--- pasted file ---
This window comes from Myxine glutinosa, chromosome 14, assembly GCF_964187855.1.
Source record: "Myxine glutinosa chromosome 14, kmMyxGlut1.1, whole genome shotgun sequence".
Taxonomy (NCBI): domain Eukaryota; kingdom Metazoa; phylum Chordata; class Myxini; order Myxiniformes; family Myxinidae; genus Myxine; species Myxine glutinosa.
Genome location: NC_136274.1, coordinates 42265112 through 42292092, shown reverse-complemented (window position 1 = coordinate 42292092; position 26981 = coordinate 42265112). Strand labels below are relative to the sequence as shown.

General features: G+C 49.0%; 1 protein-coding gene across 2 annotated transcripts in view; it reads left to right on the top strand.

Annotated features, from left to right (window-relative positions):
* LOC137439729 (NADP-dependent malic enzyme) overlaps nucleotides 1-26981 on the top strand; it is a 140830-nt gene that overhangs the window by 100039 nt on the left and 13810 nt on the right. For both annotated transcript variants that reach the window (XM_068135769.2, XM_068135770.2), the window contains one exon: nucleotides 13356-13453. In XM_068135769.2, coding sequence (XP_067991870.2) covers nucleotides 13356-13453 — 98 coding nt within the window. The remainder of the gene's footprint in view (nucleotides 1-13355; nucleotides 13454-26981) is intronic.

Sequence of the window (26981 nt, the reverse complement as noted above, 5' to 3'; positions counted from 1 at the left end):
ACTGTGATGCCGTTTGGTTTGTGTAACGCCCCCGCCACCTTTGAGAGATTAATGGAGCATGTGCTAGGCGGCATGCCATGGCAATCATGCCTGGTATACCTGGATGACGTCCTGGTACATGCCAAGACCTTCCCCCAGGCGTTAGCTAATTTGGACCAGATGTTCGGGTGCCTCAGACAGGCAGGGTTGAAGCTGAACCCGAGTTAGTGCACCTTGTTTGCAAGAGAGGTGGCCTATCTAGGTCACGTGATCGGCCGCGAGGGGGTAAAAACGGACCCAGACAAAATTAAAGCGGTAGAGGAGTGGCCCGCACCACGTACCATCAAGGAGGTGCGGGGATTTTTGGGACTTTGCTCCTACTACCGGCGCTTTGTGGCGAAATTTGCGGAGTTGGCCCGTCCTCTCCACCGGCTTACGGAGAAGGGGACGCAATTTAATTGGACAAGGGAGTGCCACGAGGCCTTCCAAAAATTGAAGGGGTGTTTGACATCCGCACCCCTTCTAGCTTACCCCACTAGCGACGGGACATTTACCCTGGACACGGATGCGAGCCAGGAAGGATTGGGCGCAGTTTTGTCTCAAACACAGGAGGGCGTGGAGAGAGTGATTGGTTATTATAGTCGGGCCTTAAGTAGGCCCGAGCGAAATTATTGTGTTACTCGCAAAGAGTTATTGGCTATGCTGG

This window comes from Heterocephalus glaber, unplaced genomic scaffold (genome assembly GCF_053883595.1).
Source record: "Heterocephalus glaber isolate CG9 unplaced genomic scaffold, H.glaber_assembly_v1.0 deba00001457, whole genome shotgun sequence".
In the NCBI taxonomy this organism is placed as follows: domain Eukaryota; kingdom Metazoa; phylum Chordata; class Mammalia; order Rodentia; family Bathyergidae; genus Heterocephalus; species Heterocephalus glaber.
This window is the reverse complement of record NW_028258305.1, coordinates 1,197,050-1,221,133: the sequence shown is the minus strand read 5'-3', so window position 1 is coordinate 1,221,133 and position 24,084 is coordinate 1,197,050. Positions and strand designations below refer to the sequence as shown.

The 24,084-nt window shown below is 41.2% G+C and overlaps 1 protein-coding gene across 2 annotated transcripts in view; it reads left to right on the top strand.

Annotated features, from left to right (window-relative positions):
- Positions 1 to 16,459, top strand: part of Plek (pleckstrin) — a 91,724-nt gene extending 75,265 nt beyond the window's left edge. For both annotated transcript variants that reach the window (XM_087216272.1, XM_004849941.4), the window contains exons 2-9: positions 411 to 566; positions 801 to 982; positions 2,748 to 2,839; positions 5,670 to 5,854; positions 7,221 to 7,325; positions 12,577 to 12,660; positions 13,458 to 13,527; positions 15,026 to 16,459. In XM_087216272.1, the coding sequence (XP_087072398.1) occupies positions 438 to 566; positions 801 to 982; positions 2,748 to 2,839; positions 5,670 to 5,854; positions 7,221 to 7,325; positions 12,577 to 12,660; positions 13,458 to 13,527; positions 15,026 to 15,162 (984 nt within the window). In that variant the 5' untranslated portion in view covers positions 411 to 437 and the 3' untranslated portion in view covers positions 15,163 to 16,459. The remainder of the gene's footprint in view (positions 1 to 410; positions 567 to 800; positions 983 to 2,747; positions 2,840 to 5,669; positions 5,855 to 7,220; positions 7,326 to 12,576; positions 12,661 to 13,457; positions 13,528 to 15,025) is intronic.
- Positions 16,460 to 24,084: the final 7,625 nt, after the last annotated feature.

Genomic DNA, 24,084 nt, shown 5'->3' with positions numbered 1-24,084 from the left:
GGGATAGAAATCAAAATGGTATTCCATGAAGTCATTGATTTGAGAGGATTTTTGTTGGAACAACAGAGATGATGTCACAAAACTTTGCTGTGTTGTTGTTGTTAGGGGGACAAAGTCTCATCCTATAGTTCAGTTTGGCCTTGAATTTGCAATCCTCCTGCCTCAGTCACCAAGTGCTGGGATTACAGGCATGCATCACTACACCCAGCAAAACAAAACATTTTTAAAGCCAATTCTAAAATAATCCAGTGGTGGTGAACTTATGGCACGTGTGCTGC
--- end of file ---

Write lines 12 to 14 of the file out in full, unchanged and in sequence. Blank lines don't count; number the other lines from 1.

In the NCBI taxonomy this organism is placed as follows: domain Eukaryota; kingdom Metazoa; phylum Chordata; class Mammalia; order Rodentia; family Bathyergidae; genus Heterocephalus; species Heterocephalus glaber.
This window is the reverse complement of record NW_028258305.1, coordinates 1,197,050-1,221,133: the sequence shown is the minus strand read 5'-3', so window position 1 is coordinate 1,221,133 and position 24,084 is coordinate 1,197,050. Positions and strand designations below refer to the sequence as shown.

The 24,084-nt window shown below is 41.2% G+C and overlaps 1 protein-coding gene across 2 annotated transcripts in view; it reads left to right on the top strand.